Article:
How to Repair a Toyota Corolla Ignition Cylinderby Chris Moore
All cars rely on a lock cylinder that works with the ignition switch to fire the engine. If there is any problem with the cylinder itself, you need to replace the cylinder to repair the ignition system. The removal and installation process of a Corolla's ignition cylinder can vary; some models have added features like an engine immobilizer system. This can depend on the year your car was made. Replacing the cylinder will mean you must change keys also.
Disconnect the Corolla's negative battery cable: Loosen the black cable's clamp nut with a wrench to separate the clamp from the negative terminal.
Remove the trim covers from the steering column; the cover is in two pieces, with the screws on the underside of the lower cover. Skip to Step 5 if the Corolla doesn't have an engine immobilizer system.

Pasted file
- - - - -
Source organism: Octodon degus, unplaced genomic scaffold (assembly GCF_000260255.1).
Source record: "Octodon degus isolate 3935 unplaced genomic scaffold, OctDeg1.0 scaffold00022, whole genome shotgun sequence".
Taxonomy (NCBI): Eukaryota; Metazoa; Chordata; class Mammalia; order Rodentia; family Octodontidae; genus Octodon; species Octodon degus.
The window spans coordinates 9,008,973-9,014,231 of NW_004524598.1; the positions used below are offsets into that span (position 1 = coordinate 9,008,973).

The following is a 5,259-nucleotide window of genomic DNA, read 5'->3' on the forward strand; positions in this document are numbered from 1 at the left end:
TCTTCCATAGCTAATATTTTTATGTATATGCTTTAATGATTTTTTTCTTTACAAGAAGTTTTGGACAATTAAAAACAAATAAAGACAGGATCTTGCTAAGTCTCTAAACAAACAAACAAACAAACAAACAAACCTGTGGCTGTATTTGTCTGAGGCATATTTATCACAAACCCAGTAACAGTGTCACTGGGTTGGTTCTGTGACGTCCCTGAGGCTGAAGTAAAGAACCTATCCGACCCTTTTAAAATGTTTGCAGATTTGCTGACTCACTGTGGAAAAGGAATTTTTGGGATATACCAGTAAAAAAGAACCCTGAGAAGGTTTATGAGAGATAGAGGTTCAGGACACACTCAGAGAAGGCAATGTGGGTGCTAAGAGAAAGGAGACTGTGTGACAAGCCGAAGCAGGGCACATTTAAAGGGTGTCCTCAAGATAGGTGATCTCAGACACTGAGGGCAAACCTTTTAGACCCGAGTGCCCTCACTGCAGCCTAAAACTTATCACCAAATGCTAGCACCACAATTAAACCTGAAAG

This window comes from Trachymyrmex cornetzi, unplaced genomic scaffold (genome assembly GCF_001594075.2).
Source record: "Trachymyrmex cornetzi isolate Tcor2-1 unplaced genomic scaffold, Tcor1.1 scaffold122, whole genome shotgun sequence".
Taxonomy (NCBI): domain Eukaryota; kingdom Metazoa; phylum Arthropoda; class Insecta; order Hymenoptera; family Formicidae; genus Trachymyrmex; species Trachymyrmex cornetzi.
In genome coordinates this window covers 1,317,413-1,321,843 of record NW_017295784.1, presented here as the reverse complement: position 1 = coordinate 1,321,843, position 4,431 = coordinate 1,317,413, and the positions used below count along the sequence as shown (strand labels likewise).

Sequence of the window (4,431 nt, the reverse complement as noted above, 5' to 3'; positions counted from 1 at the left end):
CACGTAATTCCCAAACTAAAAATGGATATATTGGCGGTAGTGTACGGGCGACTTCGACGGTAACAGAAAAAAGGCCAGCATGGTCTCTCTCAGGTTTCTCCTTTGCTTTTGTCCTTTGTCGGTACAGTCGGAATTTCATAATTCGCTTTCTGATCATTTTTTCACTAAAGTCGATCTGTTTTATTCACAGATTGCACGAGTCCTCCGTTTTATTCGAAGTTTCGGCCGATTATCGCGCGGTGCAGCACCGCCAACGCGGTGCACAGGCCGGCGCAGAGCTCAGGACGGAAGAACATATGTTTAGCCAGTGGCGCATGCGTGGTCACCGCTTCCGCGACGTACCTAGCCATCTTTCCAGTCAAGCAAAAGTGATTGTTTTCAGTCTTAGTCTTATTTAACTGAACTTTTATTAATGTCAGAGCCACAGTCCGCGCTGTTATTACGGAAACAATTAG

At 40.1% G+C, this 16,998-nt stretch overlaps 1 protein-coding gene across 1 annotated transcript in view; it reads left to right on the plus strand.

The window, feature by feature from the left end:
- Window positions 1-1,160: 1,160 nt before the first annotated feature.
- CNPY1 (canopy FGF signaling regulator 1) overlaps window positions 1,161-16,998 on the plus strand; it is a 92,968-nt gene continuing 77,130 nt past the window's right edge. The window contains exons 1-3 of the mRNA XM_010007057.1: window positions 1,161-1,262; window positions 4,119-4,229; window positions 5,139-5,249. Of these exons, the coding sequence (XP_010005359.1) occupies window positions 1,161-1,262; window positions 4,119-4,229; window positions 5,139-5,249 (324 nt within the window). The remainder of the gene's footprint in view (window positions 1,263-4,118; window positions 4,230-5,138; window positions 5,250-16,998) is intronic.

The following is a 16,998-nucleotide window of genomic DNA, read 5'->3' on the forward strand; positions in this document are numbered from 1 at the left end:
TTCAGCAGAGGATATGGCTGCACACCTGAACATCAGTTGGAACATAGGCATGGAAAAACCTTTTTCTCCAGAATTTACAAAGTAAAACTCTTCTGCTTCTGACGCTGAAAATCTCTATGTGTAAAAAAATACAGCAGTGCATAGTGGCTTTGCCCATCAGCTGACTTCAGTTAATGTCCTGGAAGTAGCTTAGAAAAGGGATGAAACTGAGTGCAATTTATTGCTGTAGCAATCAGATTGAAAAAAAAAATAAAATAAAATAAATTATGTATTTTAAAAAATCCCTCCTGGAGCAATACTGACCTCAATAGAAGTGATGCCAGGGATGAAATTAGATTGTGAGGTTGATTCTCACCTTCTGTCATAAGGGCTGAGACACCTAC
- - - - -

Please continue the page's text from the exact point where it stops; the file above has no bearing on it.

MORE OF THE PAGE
Pry off the plastic shroud around the ignition cylinder gently and disconnect the electrical connector. Lift up the shroud's edge off the locating tab just enough to slip it off the cylinder.
Pry the illumination ring lightly off he front end of the cylinder and then remove the unlock arming switch for the immobilizer system.
Turn the ignition switch to the "accessory" position.
Insert a small screwdriver or punch into the hole within the cylinder housing, then pull out the cylinder with the key inside it.
Press on the retaining pin on the replacement cylinder, insert the key into the cylinder and insert the cylinder into the housing until its pin engages with the locating hole.
Turn the cylinder and switch back to the lock position.
Reconnect the arming switch, illumination ring and electrical connector/shroud for the immobilizer system if needed.
Reconnect the steering column covers with their screws and your screwdriver.
Reconnect the negative battery cable.
- "Chilton Toyota Corolla Repair Manual"; Jay Storer; Haynes North America; 2005
Things You'll Need
- Lock cylinder
Chris Moore has been contributing to eHow since 2007 and is a member of the DFW Writers' Workshop. He received a Bachelor of Arts in journalism from the University of Texas-Arlington.